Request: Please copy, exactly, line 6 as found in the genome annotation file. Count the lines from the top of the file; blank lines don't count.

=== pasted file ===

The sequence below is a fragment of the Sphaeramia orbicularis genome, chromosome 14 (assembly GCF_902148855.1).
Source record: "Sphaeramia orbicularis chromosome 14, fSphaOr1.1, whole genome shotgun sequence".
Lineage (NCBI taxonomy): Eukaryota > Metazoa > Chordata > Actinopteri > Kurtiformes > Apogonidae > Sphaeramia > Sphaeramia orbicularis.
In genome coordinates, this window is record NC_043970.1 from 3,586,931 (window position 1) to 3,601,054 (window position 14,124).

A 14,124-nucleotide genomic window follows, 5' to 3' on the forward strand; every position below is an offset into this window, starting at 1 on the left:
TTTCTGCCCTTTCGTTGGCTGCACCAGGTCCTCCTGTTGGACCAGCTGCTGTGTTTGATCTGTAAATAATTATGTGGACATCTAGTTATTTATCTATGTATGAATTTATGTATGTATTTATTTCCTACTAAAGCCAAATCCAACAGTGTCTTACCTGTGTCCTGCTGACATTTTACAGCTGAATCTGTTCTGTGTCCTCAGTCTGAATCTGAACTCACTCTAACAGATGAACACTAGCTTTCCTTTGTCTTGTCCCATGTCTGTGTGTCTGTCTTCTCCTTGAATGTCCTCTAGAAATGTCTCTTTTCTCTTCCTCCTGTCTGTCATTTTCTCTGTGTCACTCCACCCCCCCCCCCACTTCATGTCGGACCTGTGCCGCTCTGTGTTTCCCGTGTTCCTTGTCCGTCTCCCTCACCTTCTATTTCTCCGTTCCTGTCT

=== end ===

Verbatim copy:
TTTCTGCCCTTTCGTTGGCTGCACCAGGTCCTCCTGTTGGACCAGCTGCTGTGTTTGATCTGTAAATAATTATGTGGACATCTAGTTATTTATCTATGTATGAATTTATGTATGTATTTATTTCCTACTAAAGCCAAATCCAACAGTGTCTTACCTGTGTCCTGCTGACATTTTACAGCTGAATCTGTTCTGTGTCCTCAGTCTGAATCTGAACTCACTCTAACAGATGAACACTAGCTTTCCTTTGTCTTGTCCCATGTCTGTGTGTCTGTCTTCTCCTTGAATGTCCTCTAGAAATGTCTCTTTTCTCTTCCTCCTGTCTGTCATTTTCTCTGTGTCACTCCACCCCCCCCCCCACTTCATGTCGGACCTGTGCCGCTCTGTGTTTCCCGTGTTCCTTGTCCGTCTCCCTCACCTTCTATTTCTCCGTTCCTGTCT